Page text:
“I don’t think I’ve ever been at meeting where the company actually congratulated us for our productivity, our quality, or meeting their sales objectives,” Ken Lewenza, president of the CAW, said in a phone interview. “It’s always about ‘You know, you’re not the most favorable place to invest today.’”
GM, Ford and Chrysler production workers are paid about C$33 ($31.78) an hour while skilled-trades workers receive about C$40 an hour, said Jim Stanford, a CAW economist.
Canada’s manufacturing sector no longer enjoys favorable exchange rates compared with the U.S. Canada’s loonie has appreciated to near-parity with the U.S. dollar. One Canadian dollar bought 96 U.S. cents at the end of last week, up from 64 U.S. cents a decade earlier.
The UAW agreed in 2007 to a two-tier wage system with U.S. automakers that paid new workers about half the hourly rate of senior laborers. The union negotiated raises for those new members this year.
The CAW’s Lewenza has called such a system “divisive” and said he won’t support a similar arrangement in Canada.
“You cannot have a strong currency, you cannot have an uncompetitive wage rate and then expect Chrysler or all the other carmakers to keep on making cars in this country and be disadvantaged,” Sergio Marchionne, chief executive officer of Chrysler, told the Globe and Mail on Nov. 22 in Toronto. Chrysler is majority owned by Fiat SpA, which Marchionne also heads.
Canada’s superiority in health-care costs for hourly workers relative to the U.S. also has diminished since 2007, when the UAW agreed to establish Voluntary Employee Beneficiary Association funds, which removed the cost of retirees’ medical benefits from GM, Ford and Chrysler.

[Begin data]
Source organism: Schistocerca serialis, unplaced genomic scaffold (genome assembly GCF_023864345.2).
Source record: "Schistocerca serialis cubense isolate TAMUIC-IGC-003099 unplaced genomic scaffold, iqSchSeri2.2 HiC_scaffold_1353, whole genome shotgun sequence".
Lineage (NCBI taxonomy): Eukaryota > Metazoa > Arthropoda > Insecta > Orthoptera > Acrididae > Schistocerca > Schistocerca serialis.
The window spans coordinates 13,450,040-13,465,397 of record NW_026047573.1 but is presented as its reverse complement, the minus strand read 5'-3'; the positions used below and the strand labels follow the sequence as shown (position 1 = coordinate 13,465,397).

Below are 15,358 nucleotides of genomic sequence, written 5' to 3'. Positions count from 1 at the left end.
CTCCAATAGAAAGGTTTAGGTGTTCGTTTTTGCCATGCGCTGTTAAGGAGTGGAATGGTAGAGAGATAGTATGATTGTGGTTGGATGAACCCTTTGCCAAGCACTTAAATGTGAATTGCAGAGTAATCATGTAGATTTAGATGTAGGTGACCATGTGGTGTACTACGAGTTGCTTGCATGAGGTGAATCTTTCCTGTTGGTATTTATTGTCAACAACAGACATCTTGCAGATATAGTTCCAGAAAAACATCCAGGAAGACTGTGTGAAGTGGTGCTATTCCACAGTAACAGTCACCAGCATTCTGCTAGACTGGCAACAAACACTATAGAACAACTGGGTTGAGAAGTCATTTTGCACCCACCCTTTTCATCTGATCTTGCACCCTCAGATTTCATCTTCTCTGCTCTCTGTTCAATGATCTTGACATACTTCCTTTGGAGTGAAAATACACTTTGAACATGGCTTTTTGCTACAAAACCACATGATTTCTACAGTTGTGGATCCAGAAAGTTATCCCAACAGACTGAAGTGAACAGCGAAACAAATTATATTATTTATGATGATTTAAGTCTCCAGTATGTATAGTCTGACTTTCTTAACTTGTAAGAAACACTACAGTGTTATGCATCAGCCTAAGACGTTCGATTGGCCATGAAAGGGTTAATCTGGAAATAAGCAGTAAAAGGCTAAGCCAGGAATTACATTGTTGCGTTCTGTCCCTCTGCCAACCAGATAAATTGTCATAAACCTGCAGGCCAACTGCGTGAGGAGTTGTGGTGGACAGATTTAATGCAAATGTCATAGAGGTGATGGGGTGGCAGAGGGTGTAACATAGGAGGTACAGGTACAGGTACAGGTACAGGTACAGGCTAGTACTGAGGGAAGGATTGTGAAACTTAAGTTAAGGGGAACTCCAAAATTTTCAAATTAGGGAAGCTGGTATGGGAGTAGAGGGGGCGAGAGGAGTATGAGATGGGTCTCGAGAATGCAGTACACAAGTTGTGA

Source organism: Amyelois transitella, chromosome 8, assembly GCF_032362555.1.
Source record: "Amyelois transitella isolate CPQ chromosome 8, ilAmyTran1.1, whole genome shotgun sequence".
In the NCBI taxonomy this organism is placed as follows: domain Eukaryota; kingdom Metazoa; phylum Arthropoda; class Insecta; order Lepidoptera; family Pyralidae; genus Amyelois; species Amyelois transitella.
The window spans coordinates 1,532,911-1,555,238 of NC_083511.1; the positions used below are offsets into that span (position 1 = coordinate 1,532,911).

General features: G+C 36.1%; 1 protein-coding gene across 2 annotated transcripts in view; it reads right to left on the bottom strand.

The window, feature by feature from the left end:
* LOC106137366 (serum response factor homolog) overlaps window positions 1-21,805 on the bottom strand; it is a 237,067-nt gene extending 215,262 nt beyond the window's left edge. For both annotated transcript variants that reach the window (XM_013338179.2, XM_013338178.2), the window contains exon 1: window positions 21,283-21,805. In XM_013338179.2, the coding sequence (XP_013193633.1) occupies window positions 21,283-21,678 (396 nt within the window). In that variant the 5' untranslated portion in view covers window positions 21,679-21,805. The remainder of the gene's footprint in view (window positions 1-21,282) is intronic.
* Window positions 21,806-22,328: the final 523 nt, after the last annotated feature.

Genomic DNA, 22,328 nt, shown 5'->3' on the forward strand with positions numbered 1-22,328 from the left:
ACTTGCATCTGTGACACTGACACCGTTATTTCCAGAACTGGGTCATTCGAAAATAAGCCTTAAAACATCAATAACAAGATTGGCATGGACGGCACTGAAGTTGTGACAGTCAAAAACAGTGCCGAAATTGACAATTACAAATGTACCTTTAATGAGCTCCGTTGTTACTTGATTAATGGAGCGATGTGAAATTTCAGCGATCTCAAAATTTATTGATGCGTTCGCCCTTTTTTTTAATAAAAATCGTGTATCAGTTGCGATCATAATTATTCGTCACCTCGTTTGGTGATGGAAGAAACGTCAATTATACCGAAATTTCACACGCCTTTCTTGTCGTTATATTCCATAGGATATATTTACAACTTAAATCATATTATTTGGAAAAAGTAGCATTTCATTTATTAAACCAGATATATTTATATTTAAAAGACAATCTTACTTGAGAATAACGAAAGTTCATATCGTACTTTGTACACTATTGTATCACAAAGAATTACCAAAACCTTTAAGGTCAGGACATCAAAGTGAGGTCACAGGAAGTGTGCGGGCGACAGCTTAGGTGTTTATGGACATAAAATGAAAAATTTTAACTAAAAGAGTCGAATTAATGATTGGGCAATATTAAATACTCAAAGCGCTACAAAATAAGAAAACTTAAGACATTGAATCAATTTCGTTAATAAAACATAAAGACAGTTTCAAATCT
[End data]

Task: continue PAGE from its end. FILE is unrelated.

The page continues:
The CAW is “faced with a stark reality,” DesRosiers said. “If you don’t agree to two tiers, you slowly hollow out your membership base. If you don’t play the game, we’ve got a global auto industry that can go anywhere around the world.”
Canada may contract to 10 auto plants that will have capacity to make 2.2 million vehicles by 2017, less than the dozen factories capable of making 2.58 million this year, according to IHS Automotive. The 2.58 million figure includes the now-closed Ford plant in St. Thomas.
The U.S. will maintain its 56 auto plants in that span while gaining capacity, and Mexico may add five factories and boost capacity by almost one third, according to the Lexington, Massachusetts-based researcher.
In part because of Canada assembly workers’ higher wages, automakers have been reluctant to make smaller vehicles in the country, DesRosiers said. Most of the models produced are larger vans and sport-utility vehicles such as GM’s GMC Terrain, Chrysler’s Town & Country minivan and Ford’s Flex wagon, which have larger price tags and can better absorb higher labor costs.
President Barack Obama has proposed fuel-economy standards that would require the average vehicle sold in the U.S. to be rated 54.5 mpg by the Environmental Protection Agency. The regulations should “scare the bejesus out of both the U.S. industrial north and Canada,” because those regions aren’t competitive with Mexico in making small cars, DesRosiers said.
“If we do see that Canada’s auto sector begins to lag behind, then it obviously has significant implications for the growth potential of Ontario,” said Scotiabank’s Gomes, who in a Nov. 29 research note called auto-investment trends in Canada a “red flag.”
The auto industry accounts for more than 20 percent of manufacturing in Ontario. The province may fall behind Michigan in annual vehicle production next year, Gomes said.
“It will be a dogfight going forward in terms of who ultimately is the largest vehicle-producing region,” he said.
--Editors: Bill Koenig, John Brecher
To contact the reporter on this story: Craig Trudell in Southfield, Michigan at firstname.lastname@example.org
To contact the editor responsible for this story: Jamie Butters at email@example.com